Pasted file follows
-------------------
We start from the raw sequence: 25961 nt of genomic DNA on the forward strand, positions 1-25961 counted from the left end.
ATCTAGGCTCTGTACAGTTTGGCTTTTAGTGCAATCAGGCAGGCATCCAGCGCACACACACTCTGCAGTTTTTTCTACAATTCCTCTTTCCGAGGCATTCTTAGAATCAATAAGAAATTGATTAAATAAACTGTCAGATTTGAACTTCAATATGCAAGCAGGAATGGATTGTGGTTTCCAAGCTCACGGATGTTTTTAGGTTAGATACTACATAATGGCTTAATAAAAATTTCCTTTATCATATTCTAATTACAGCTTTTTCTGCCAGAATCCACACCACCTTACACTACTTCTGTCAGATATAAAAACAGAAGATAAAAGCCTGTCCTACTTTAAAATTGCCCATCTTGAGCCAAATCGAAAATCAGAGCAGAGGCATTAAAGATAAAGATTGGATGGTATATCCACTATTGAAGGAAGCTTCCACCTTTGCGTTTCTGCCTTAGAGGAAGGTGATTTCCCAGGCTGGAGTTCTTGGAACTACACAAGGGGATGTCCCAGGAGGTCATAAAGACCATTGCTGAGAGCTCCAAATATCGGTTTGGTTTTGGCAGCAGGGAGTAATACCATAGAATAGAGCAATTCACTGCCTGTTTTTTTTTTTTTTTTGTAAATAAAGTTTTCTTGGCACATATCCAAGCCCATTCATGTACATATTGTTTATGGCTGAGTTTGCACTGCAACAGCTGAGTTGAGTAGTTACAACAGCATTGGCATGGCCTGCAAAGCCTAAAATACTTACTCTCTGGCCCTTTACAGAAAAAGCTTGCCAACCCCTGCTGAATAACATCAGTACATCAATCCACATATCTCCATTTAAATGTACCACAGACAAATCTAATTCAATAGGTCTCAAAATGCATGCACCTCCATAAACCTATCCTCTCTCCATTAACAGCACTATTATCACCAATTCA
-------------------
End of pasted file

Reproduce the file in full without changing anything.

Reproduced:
We start from the raw sequence: 25961 nt of genomic DNA on the forward strand, positions 1-25961 counted from the left end.
ATCTAGGCTCTGTACAGTTTGGCTTTTAGTGCAATCAGGCAGGCATCCAGCGCACACACACTCTGCAGTTTTTTCTACAATTCCTCTTTCCGAGGCATTCTTAGAATCAATAAGAAATTGATTAAATAAACTGTCAGATTTGAACTTCAATATGCAAGCAGGAATGGATTGTGGTTTCCAAGCTCACGGATGTTTTTAGGTTAGATACTACATAATGGCTTAATAAAAATTTCCTTTATCATATTCTAATTACAGCTTTTTCTGCCAGAATCCACACCACCTTACACTACTTCTGTCAGATATAAAAACAGAAGATAAAAGCCTGTCCTACTTTAAAATTGCCCATCTTGAGCCAAATCGAAAATCAGAGCAGAGGCATTAAAGATAAAGATTGGATGGTATATCCACTATTGAAGGAAGCTTCCACCTTTGCGTTTCTGCCTTAGAGGAAGGTGATTTCCCAGGCTGGAGTTCTTGGAACTACACAAGGGGATGTCCCAGGAGGTCATAAAGACCATTGCTGAGAGCTCCAAATATCGGTTTGGTTTTGGCAGCAGGGAGTAATACCATAGAATAGAGCAATTCACTGCCTGTTTTTTTTTTTTTTTTGTAAATAAAGTTTTCTTGGCACATATCCAAGCCCATTCATGTACATATTGTTTATGGCTGAGTTTGCACTGCAACAGCTGAGTTGAGTAGTTACAACAGCATTGGCATGGCCTGCAAAGCCTAAAATACTTACTCTCTGGCCCTTTACAGAAAAAGCTTGCCAACCCCTGCTGAATAACATCAGTACATCAATCCACATATCTCCATTTAAATGTACCACAGACAAATCTAATTCAATAGGTCTCAAAATGCATGCACCTCCATAAACCTATCCTCTCTCCATTAACAGCACTATTATCACCAATTCA